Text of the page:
decisions vvere made. I can say innovation and musical vvork in the last year played a huge part. Winners include L'zbekistan‘s qttit‘kily llittatious Sevara Nazarkhan. a pop princess back home vvhose effortless mix of traditional songs and instruments with contemporary Western production won the heart of Peter (iabriel’s Real World label alter she sent him a demo cassette and turned up on spec at the Reading Womad liestival. Then there‘s DJ Dolores from Bra/il’s north east (‘Bra/il‘s a kind of macho place so it‘s provocative to use a female name.‘ says llelder Aragao de Mela) vvith ()rcliestra Santa Massa. The Warsaw Village Band are a youthfttlly riotous six—piece vvhose ‘hardcore folk‘ transforms moribund Polish music for the let century. And vvhile Belgium may seem completely off the vvorld music map. the potent versatility of Think of One has exploded them onto the scene. Winning the (‘ritics’ Avvard. new generation Mali will surely be present in the vivacious form of the talented and beautiful Rokia 'l’raore. (liven that Traore is sampled on two songs by Senegalese rappers l)aara .I. there may be lirevvorks.


My hunch is that tvvo groups will seize the imagination of the night the African \vinners. l)aara J. who are rappers from Senegal. and the liuropean vvinners. Barcelona‘s ()jos de Brujo. To my mind ()jos de Brujo are the best group in liurope. if not the vvorld. at present: they go dovvn a storm as mttch at rock festivals as any ‘vvorld‘ event. Both they and l)aara .l have dynamically grafted hip hop and rap onto very different roots.

Take l)aara .I. who claim to ‘have more to rap

about than hitches and bling—bling’. The title of

their latest disc. ‘Boomerang'. brilliantly conjures tip how they conttect all sides of the black Atlantic the cultural and historical triangle rooted in colonial slavery. Their belief is that both in Africa and brought tip in America. rap has come full circle. A boomerang is an object that comes back to you when you throvv it. It’s a triangular item and we talk about triangular music. We‘re saying that rap was born in Africa. from a music called ‘tassu‘ which has been performed for centuries. Africa is the true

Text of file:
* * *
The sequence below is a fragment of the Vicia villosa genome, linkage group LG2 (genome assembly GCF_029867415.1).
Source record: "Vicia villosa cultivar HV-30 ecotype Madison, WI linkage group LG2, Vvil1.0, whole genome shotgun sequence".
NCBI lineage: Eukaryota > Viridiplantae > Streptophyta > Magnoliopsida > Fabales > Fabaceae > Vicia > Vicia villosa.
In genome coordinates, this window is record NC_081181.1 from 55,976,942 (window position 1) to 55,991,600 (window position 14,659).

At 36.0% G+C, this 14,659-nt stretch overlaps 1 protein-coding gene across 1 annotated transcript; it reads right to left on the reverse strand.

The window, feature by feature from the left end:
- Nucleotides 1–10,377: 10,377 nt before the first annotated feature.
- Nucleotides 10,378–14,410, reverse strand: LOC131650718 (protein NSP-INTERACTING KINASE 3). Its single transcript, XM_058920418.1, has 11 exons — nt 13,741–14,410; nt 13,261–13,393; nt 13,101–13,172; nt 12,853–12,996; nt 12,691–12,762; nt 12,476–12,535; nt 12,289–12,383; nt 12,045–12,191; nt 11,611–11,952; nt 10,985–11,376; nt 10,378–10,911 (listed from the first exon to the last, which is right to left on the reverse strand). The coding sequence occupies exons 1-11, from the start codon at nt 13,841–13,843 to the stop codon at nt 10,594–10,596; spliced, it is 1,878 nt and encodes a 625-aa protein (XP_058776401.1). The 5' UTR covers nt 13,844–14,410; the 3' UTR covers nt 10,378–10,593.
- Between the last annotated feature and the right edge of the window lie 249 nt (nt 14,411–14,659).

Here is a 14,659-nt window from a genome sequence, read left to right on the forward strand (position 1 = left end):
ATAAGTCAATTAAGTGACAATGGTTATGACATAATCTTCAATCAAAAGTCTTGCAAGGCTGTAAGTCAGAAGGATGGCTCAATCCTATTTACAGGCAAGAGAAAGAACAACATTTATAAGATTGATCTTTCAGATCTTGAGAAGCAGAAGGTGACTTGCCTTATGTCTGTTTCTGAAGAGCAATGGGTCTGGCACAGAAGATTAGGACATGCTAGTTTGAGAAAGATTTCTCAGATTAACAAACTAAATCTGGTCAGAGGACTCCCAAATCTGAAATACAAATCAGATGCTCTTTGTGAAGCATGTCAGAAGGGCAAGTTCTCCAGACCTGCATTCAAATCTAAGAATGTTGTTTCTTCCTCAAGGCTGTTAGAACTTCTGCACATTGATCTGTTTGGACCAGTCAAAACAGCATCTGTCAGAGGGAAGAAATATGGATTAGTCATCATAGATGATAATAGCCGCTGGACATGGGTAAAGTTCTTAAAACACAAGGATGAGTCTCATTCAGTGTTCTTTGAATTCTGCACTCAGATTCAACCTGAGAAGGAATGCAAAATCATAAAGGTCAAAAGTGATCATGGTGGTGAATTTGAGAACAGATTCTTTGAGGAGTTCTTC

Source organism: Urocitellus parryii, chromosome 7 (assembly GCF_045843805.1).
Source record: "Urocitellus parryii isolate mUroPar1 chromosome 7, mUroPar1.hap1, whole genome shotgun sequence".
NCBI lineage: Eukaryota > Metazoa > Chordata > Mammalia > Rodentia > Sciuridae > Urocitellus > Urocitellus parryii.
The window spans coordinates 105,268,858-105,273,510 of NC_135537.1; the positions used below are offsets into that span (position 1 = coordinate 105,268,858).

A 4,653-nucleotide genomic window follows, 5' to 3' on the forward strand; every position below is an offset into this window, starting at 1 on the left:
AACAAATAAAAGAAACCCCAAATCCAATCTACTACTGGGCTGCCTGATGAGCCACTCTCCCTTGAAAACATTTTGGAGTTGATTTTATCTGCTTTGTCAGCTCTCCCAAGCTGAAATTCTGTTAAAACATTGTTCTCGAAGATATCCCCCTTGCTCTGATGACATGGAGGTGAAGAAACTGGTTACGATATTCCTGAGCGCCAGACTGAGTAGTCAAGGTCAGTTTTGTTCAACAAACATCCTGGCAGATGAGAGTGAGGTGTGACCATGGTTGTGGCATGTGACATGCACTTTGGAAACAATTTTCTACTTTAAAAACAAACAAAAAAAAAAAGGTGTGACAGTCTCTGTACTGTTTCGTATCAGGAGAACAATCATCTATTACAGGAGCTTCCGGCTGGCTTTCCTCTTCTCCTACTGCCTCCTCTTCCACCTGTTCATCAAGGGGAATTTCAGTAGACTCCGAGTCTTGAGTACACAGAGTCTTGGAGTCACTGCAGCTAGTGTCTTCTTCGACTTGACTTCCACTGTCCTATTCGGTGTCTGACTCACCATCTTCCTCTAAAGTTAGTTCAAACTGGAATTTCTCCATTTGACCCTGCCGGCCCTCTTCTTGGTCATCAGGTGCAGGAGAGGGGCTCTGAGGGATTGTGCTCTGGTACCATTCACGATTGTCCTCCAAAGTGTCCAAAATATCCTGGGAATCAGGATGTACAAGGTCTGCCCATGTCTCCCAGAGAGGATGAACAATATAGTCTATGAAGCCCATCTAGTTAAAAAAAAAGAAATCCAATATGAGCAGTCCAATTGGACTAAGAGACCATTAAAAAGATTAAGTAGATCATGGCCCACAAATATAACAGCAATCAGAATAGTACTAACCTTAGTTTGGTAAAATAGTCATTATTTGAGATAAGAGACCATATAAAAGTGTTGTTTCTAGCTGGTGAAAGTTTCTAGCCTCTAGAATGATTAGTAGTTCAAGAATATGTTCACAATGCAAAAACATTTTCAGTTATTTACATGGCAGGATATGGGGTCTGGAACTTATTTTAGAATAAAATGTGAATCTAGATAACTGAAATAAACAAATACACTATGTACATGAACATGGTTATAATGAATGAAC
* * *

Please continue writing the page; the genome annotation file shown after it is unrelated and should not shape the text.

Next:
Ibrahim Ferrer (opposite page, main picture) is winner in the Americas category. Barcelona-based Ojos De Brujo (above) and Brazilian DJ Dolores (below, in glasses) are also category winners

ancestor of rap. and had to travel on the slave ships to gt‘ovv in the plantations of the Americas before coming back home via liurope.‘

Pulsating with life (and actually into a cool version of their ovvn bling—bling) singer l’aada l‘reddy. rapper .\'dongo l) and DJ Alhadji Man explain they chose the name l)aara .I because it means “‘School of life" and with every production vve \vant to give an education to our listeners.‘ Theirs is a fresh blend of Senegalese music shot through with a vvealth of influences from rap to reggae. R&B to (‘uban salsa \vitli irresistible soulful melodies sung in Senegalese Wolof. l‘rench. linglish and Spanish. (‘oming from middle-class l)akar families. l)aara .l have had to persuade their parents that even though they were not of the griot musicians' caste they could be musicians and overthroyv perceptions that rap has to be couched in the language of gangstas and gun-related crime. “We had to convince [people] you could be a rapper and still abide by your roots. l’or us it is important to get our inspiration from African music and the African lifestyle.‘ ln Senegal hip hop has been part of the recent democratic struggle: in their ragga-influenced song 'lixodus' l)aara .I speak of political and economic struggle and \yhy young people leave Senegal for a better life in the West. They do this knovving that today the lirench are repatriating young. illegal African migrants vvhile the Spanish see their bodies \vashed tip on the beaches of the southern coast daily.


The hottest group of the night vvill undoubtedly be the electrifying ()jos de Brujo. ‘The Wizards liye‘ have emerged frotn the Barcelona collective. liabrica de ('olores. which has spavvned tvvo key Spanish groups of the moment

Macaco and ()jos. When I first asked ()jos hovv many there were in the group. they told me: ’As many as fit in a transit van.’ \ovv. dtte to the success of both groups. that free flovving ensemble has gelled into a hyper—dynamic nine- piece. At their centre is the vvildly extraordinary Marina Abad. as striking to look at in her gypsy thrift-shop chic as to hear. singing and rapping in (iypsy slang. ()jos‘s approach to music and life comes directly out of their ovvn stories. With a background in an I l-vvonian street theatre group that \vittily challenged female stereotypes. Marina met members of the collective while she

’.‘..i' ;“ -'- THE LIST 19